Justices of the Peace are considered to be a “lay bench.” A “lay bench” ensures that Justices of the Peace are chosen from within the community to reflect its values and diversity.  People from the community charged with criminal, regulatory or traffic matters will then appear before someone chosen from their community.

Highly qualified professionals  with diverse experience

The members of the bench are professionals with superior qualifications and employment experiences.  They do not necessarily have a law degree, though many do. Many Justices of the Peace have post-graduate education as well as professional designations. They are experienced, community-minded, esteemed members of their communities prior to appointment.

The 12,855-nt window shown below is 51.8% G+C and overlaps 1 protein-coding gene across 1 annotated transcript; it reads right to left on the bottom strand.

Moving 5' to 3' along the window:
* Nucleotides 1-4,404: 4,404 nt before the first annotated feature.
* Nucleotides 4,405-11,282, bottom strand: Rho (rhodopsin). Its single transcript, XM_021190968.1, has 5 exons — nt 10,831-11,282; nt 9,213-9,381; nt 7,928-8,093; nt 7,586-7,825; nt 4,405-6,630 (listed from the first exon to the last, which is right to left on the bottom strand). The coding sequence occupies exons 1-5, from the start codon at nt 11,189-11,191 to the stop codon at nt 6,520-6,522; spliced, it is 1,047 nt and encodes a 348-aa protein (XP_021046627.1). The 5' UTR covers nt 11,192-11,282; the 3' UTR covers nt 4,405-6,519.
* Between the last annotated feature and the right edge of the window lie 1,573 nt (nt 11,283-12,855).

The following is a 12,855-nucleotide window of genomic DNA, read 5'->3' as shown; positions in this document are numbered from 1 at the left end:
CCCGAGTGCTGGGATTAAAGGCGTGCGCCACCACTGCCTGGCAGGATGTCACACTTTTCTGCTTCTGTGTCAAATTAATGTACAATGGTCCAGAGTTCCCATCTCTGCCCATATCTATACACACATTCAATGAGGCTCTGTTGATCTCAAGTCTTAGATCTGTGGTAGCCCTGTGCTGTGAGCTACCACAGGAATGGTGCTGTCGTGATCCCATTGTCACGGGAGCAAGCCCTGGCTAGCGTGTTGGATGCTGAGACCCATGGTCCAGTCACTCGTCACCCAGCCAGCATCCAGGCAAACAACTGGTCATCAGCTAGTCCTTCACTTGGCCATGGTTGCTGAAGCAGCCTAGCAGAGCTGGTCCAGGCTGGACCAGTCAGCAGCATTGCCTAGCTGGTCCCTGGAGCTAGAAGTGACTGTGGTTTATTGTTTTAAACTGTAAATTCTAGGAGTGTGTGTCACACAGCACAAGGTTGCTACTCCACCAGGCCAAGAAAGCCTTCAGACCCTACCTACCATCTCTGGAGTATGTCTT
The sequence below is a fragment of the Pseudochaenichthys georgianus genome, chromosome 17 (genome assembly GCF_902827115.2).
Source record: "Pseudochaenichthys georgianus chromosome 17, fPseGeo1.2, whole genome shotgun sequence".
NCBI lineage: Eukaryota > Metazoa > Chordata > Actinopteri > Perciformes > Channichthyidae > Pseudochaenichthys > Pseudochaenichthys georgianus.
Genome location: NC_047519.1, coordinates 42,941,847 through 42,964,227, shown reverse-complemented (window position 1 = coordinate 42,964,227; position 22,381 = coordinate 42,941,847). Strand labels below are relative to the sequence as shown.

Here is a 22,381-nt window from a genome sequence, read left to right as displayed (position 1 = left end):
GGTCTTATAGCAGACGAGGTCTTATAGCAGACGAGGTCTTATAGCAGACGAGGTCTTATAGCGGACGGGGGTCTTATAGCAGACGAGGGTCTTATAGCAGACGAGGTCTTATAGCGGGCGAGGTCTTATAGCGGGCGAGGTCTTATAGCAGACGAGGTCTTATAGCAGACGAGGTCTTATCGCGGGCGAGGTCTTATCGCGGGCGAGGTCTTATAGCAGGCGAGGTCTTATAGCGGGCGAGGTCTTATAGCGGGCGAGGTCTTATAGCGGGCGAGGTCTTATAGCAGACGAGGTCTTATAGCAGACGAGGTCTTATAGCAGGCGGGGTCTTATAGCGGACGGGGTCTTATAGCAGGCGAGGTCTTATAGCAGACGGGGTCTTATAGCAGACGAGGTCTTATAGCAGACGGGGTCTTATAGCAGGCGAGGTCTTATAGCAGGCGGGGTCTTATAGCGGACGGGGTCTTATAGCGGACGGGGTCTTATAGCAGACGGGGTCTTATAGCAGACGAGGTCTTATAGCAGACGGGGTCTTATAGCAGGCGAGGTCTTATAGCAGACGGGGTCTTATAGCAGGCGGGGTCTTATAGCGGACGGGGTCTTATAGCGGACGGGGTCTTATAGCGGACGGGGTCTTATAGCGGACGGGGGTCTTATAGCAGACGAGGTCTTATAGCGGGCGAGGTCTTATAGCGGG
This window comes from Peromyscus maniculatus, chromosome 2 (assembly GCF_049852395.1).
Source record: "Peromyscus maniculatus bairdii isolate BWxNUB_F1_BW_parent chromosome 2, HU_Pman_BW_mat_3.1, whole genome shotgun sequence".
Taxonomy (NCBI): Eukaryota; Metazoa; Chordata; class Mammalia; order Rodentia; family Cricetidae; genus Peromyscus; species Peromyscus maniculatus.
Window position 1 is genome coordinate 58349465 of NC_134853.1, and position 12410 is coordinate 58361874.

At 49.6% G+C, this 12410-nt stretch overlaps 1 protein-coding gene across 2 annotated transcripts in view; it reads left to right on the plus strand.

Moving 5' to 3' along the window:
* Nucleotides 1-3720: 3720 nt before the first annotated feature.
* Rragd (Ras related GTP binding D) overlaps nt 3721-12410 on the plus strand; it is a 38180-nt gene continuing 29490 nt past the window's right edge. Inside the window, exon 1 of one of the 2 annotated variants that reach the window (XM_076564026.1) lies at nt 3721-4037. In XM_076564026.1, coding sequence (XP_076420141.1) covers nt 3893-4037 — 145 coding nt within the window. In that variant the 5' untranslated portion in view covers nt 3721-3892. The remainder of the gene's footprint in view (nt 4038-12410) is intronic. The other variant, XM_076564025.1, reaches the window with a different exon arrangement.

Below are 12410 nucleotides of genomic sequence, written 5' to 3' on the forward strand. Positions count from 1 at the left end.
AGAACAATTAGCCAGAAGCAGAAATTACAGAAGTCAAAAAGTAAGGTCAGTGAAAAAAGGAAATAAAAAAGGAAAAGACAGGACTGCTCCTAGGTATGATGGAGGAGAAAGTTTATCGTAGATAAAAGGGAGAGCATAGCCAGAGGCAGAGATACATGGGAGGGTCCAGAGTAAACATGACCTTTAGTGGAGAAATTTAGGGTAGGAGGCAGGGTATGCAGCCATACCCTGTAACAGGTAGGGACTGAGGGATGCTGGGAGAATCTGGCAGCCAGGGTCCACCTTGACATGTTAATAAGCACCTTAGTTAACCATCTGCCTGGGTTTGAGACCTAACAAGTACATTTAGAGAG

Justices of the Peace must demonstrate a high-level of analytical and decision-making skills, good practical judgement, and a commitment to their community. They come from a wide variety of professional backgrounds and experiences and are provided with intensive training to be able to apply the law and legal principles to the wide range of matters where they have jurisdiction.

Dedicated to community

Justices of the peace are chosen to reflect the cultural diversity of the communities they serve.

It is important that the justice system understand the diverse perspectives of the community. Like a jury of peers, a lay bench connects the community to the justice system.

Justices of the Peace were actively involved in their own community before being appointed to the bench. That spirit of community service is important to the role.